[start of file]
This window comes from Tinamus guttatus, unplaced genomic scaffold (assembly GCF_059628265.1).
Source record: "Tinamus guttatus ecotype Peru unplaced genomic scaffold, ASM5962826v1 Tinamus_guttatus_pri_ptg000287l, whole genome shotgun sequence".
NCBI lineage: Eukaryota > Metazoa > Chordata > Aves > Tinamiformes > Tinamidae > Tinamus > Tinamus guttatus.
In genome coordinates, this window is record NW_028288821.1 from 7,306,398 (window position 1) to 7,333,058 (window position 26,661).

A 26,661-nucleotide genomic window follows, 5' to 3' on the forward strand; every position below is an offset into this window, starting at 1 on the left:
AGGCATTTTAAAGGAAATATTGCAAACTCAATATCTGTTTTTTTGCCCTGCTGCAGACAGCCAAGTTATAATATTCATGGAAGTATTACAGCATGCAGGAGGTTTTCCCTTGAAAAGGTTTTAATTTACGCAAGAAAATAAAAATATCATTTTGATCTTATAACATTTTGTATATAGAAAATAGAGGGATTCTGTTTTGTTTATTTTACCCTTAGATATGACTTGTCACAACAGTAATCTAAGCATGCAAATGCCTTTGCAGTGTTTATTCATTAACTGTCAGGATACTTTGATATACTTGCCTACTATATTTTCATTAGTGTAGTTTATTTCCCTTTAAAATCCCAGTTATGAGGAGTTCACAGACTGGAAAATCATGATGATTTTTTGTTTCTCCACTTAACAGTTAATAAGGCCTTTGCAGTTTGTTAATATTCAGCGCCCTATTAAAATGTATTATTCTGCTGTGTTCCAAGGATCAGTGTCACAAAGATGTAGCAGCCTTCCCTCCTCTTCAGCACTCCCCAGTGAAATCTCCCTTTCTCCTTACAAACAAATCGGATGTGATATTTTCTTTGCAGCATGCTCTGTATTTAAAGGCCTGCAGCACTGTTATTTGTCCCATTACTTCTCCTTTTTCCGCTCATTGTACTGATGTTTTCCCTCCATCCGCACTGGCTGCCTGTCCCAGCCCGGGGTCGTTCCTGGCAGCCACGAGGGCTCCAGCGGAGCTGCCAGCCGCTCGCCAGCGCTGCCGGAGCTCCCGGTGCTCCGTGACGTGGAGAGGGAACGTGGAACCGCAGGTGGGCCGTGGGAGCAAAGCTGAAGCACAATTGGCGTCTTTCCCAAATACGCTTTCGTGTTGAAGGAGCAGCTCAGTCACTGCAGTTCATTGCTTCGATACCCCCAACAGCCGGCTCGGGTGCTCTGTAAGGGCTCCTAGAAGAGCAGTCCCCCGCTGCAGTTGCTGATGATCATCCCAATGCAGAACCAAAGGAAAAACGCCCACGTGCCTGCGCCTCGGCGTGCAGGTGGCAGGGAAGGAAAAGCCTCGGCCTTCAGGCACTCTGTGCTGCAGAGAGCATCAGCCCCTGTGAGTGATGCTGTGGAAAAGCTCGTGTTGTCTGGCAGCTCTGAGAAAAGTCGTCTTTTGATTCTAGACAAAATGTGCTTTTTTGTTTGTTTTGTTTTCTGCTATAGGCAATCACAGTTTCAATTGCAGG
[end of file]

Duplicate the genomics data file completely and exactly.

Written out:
This window comes from Tinamus guttatus, unplaced genomic scaffold (assembly GCF_059628265.1).
Source record: "Tinamus guttatus ecotype Peru unplaced genomic scaffold, ASM5962826v1 Tinamus_guttatus_pri_ptg000287l, whole genome shotgun sequence".
NCBI lineage: Eukaryota > Metazoa > Chordata > Aves > Tinamiformes > Tinamidae > Tinamus > Tinamus guttatus.
In genome coordinates, this window is record NW_028288821.1 from 7,306,398 (window position 1) to 7,333,058 (window position 26,661).

A 26,661-nucleotide genomic window follows, 5' to 3' on the forward strand; every position below is an offset into this window, starting at 1 on the left:
AGGCATTTTAAAGGAAATATTGCAAACTCAATATCTGTTTTTTTGCCCTGCTGCAGACAGCCAAGTTATAATATTCATGGAAGTATTACAGCATGCAGGAGGTTTTCCCTTGAAAAGGTTTTAATTTACGCAAGAAAATAAAAATATCATTTTGATCTTATAACATTTTGTATATAGAAAATAGAGGGATTCTGTTTTGTTTATTTTACCCTTAGATATGACTTGTCACAACAGTAATCTAAGCATGCAAATGCCTTTGCAGTGTTTATTCATTAACTGTCAGGATACTTTGATATACTTGCCTACTATATTTTCATTAGTGTAGTTTATTTCCCTTTAAAATCCCAGTTATGAGGAGTTCACAGACTGGAAAATCATGATGATTTTTTGTTTCTCCACTTAACAGTTAATAAGGCCTTTGCAGTTTGTTAATATTCAGCGCCCTATTAAAATGTATTATTCTGCTGTGTTCCAAGGATCAGTGTCACAAAGATGTAGCAGCCTTCCCTCCTCTTCAGCACTCCCCAGTGAAATCTCCCTTTCTCCTTACAAACAAATCGGATGTGATATTTTCTTTGCAGCATGCTCTGTATTTAAAGGCCTGCAGCACTGTTATTTGTCCCATTACTTCTCCTTTTTCCGCTCATTGTACTGATGTTTTCCCTCCATCCGCACTGGCTGCCTGTCCCAGCCCGGGGTCGTTCCTGGCAGCCACGAGGGCTCCAGCGGAGCTGCCAGCCGCTCGCCAGCGCTGCCGGAGCTCCCGGTGCTCCGTGACGTGGAGAGGGAACGTGGAACCGCAGGTGGGCCGTGGGAGCAAAGCTGAAGCACAATTGGCGTCTTTCCCAAATACGCTTTCGTGTTGAAGGAGCAGCTCAGTCACTGCAGTTCATTGCTTCGATACCCCCAACAGCCGGCTCGGGTGCTCTGTAAGGGCTCCTAGAAGAGCAGTCCCCCGCTGCAGTTGCTGATGATCATCCCAATGCAGAACCAAAGGAAAAACGCCCACGTGCCTGCGCCTCGGCGTGCAGGTGGCAGGGAAGGAAAAGCCTCGGCCTTCAGGCACTCTGTGCTGCAGAGAGCATCAGCCCCTGTGAGTGATGCTGTGGAAAAGCTCGTGTTGTCTGGCAGCTCTGAGAAAAGTCGTCTTTTGATTCTAGACAAAATGTGCTTTTTTGTTTGTTTTGTTTTCTGCTATAGGCAATCACAGTTTCAATTGCAGG